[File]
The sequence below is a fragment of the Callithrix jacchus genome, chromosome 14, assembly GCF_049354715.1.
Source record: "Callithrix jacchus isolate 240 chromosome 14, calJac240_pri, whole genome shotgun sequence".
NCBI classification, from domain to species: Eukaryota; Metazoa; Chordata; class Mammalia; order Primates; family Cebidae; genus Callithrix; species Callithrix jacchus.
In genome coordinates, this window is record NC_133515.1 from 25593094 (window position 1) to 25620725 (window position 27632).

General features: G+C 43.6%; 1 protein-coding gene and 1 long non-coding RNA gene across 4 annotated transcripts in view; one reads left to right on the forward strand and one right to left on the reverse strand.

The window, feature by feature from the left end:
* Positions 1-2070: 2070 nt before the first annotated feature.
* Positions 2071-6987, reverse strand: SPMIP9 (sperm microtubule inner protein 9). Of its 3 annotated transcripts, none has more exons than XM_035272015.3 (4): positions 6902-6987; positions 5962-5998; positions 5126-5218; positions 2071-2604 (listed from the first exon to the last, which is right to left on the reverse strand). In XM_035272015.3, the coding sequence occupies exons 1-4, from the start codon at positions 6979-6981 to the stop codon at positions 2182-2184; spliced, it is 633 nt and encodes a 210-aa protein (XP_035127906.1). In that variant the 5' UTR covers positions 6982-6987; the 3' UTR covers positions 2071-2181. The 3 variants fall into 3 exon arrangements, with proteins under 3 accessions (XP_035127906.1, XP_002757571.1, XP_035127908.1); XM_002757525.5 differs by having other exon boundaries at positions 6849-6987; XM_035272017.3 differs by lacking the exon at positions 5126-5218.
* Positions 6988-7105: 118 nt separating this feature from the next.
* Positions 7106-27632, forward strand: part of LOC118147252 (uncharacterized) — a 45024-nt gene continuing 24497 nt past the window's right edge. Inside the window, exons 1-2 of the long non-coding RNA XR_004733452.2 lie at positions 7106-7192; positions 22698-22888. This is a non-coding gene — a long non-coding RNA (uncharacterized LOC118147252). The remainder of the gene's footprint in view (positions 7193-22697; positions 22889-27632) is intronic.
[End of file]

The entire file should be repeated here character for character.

The sequence below is a fragment of the Callithrix jacchus genome, chromosome 14, assembly GCF_049354715.1.
Source record: "Callithrix jacchus isolate 240 chromosome 14, calJac240_pri, whole genome shotgun sequence".
NCBI classification, from domain to species: Eukaryota; Metazoa; Chordata; class Mammalia; order Primates; family Cebidae; genus Callithrix; species Callithrix jacchus.
In genome coordinates, this window is record NC_133515.1 from 25593094 (window position 1) to 25620725 (window position 27632).

General features: G+C 43.6%; 1 protein-coding gene and 1 long non-coding RNA gene across 4 annotated transcripts in view; one reads left to right on the forward strand and one right to left on the reverse strand.

The window, feature by feature from the left end:
* Positions 1-2070: 2070 nt before the first annotated feature.
* Positions 2071-6987, reverse strand: SPMIP9 (sperm microtubule inner protein 9). Of its 3 annotated transcripts, none has more exons than XM_035272015.3 (4): positions 6902-6987; positions 5962-5998; positions 5126-5218; positions 2071-2604 (listed from the first exon to the last, which is right to left on the reverse strand). In XM_035272015.3, the coding sequence occupies exons 1-4, from the start codon at positions 6979-6981 to the stop codon at positions 2182-2184; spliced, it is 633 nt and encodes a 210-aa protein (XP_035127906.1). In that variant the 5' UTR covers positions 6982-6987; the 3' UTR covers positions 2071-2181. The 3 variants fall into 3 exon arrangements, with proteins under 3 accessions (XP_035127906.1, XP_002757571.1, XP_035127908.1); XM_002757525.5 differs by having other exon boundaries at positions 6849-6987; XM_035272017.3 differs by lacking the exon at positions 5126-5218.
* Positions 6988-7105: 118 nt separating this feature from the next.
* Positions 7106-27632, forward strand: part of LOC118147252 (uncharacterized) — a 45024-nt gene continuing 24497 nt past the window's right edge. Inside the window, exons 1-2 of the long non-coding RNA XR_004733452.2 lie at positions 7106-7192; positions 22698-22888. This is a non-coding gene — a long non-coding RNA (uncharacterized LOC118147252). The remainder of the gene's footprint in view (positions 7193-22697; positions 22889-27632) is intronic.